And finally, Simmons played a prominent role in a 1988 overtime game - 1% of the vote - which the Eagles won 23-17.

Eagles’ kicker Luis Zendejas lined up for a game-winning field goal just inside the Giants’ 15-yard line on third down. His attempt was blocked and picked up behind the line of scrimmage at the Giants’ 15-yard line by Simmons, who ran it into the end zone.

After much discussion among the officials, it was determined that since it was only third down, Simmons was allowed to advance the ball.

Holy Moses ... Making his first return trip to Philly on Christmas Day in 1986, Moses Malone scored 28 points, had 21 rebounds and five blocks in the Washington Bullets’ 102-97 victory.

Malone was traded along with Terry Catledge and two first-round drafts picks to the Bullets in July for Jeff Ruland and Cliff Robinson. Ruland was a flop, as he was done with a knee injury after five games, and Robinson was a serviceable player.

After Ruland went down, who were the Sixers’ centers? Does Tim McCormick, Charles Shackelford, Rick Mahorn, or Mike Gminski sound familiar?

A Rabbit and a Carpenter ... Over the years, there has been a plethora of live and animated Christmas specials that have crossed our lives.

In 1979, “Bugs Bunny’s Looney Christmas Tales” premiered. It was a series of short cartoon revivals of “A Christmas Carol” and “The Fright Before Christmas,” as well as a new short titled “Freeze Frame.” Bugs was joined by usual friends Elmer Fudd, the Tasmanian Devil, Road Runner, and Wile E. Coyote.

A year earlier, the Carpenters aired “A Carpenters Christmas Memory” TV special that featured the duo highlighting their Christmas songs in a holiday party atmosphere. The Carpenters also had the top-selling Christmas album of the year with the same title.

Another Classic Game ... In 1962, Avalon Hill released the initial version of its “Football Strategy” game. There were subsequent versions into the early 1970s.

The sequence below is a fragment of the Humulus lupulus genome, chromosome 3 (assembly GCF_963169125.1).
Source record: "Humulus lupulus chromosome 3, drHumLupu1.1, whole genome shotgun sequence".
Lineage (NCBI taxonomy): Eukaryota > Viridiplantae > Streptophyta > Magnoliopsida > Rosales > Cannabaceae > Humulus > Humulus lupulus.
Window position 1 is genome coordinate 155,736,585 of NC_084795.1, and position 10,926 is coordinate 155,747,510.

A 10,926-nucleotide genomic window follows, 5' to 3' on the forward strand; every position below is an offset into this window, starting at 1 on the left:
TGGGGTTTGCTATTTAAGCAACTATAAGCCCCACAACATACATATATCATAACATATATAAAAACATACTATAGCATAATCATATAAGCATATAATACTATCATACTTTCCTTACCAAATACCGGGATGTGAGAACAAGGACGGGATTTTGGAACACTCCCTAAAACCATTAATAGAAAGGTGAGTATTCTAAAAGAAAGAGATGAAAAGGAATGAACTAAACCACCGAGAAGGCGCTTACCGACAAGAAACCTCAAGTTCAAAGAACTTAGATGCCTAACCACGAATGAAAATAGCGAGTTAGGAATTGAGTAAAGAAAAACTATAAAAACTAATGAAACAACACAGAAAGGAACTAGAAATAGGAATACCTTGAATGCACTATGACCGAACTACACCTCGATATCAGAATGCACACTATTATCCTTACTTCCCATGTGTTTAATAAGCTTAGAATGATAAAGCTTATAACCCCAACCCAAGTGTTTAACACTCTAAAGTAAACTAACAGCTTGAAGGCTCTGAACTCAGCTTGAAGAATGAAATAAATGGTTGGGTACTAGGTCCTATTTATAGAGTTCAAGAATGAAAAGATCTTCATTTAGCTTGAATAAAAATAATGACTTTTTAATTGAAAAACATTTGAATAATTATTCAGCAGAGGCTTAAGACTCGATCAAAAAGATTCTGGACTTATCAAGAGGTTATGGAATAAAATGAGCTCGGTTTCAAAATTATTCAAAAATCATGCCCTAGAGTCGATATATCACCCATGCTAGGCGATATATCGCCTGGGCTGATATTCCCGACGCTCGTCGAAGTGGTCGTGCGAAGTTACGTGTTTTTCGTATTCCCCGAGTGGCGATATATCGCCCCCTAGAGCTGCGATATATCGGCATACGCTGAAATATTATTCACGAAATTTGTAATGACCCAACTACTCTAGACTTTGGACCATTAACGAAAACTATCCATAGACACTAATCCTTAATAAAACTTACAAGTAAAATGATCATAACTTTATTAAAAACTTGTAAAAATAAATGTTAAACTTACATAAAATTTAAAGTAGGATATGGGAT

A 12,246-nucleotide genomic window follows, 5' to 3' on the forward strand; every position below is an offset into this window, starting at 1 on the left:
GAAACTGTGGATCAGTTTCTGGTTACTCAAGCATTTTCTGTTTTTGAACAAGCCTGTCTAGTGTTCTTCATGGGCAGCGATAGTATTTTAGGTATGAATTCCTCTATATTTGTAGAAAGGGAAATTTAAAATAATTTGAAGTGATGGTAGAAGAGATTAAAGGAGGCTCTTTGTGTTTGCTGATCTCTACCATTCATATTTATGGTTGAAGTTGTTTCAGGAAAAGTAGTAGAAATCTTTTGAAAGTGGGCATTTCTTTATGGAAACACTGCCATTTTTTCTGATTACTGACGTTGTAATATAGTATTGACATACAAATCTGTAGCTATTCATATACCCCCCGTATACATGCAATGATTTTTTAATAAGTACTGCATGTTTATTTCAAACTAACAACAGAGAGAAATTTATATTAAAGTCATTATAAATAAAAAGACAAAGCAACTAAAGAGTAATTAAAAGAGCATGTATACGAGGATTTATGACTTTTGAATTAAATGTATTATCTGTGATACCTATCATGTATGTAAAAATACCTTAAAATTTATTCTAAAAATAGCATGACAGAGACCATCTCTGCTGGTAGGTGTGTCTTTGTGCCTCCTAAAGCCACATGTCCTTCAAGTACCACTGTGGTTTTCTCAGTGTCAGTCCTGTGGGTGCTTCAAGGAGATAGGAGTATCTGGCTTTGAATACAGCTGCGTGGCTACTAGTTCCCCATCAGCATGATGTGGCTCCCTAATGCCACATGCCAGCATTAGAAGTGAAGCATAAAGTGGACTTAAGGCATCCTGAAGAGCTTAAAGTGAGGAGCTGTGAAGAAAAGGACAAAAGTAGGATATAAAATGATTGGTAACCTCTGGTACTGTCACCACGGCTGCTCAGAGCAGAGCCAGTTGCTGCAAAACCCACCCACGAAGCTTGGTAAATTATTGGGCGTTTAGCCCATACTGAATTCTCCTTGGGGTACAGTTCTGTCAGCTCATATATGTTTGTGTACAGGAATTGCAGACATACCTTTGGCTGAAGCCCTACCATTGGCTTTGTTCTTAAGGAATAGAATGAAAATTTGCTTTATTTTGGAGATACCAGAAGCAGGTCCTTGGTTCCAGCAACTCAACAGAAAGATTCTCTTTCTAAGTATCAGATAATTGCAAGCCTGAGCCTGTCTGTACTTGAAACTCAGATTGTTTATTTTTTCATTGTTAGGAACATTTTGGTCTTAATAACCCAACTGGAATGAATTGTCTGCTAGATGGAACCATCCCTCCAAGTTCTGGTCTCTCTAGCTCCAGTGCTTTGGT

It was formatted in which the defense had 10 formation cards with schemes such as an eight-man front, goal-line stand, and pass prevent. The offense had a choice of 20 plays including the option to punt. The only exception was for “long gains,” and the outcome of each play against each defense is the same. The offense chose a “pro style,” “aerial game,” or “ball control.”

Dice were rolled to determine the distance of long gains and the results of kickoff and field goal attempts.

It was a simple and effective game before the 70s “high tech” boom.

Memory Lane ... Each week I look back at a former player, coach, manager, or media personality who was part of our yesterday. This week, I’ll take a look at an ex-Eagle and an ex-Giant.

Do you remember Eagles’ linebacker Reggie Wilkes? He was a third-round pick from Georgia Tech in the 1978 draft. Wilkes was a steady, eight-year performer in his role for the Birds before he was traded in 1986 to the Atlanta Falcons, where he spent his final two years. Wilkes demanded a trade after he was demoted by head coach Buddy Ryan.

Do you remember Giants’ running back Doug Kotar? He was an undrafted free agent who made the Giants in 1974 and played seven seasons, gaining 3,380 career yards with 20 touchdowns. His best season was in 1976 when he gained 731 yards.

Kotar abruptly retired in July 1982, citing severe massive headaches as well as knee and shoulder pain. He was diagnosed with a brain tumor and tragically passed away at 32 in 1983.

A lasting memory ... One football game I will never forget is the Chiefs-Dolphins AFC divisional playoff on Christmas Day 1971, the longest football game in league history that lasted 82 minutes and 40 seconds. Miami won it, 27-24, on Garo Yepremian’s 37-yard field goal.

Final thoughts ... Amidst all of the sports, let’s not forget the true meaning of Christmas. I am grateful for you the readers, and to Emmett McCall, Scott Pagel, Rod Heckman, Patrick Matsinko, TJ Engle, Mike Haines, and Rich Strack, who all have made my opportunity possible.

Feedback ... Your thoughts, ideas, and comments are always welcome at tnpsorts@tnoline.com.

Merry Christmas and Happy Holidays!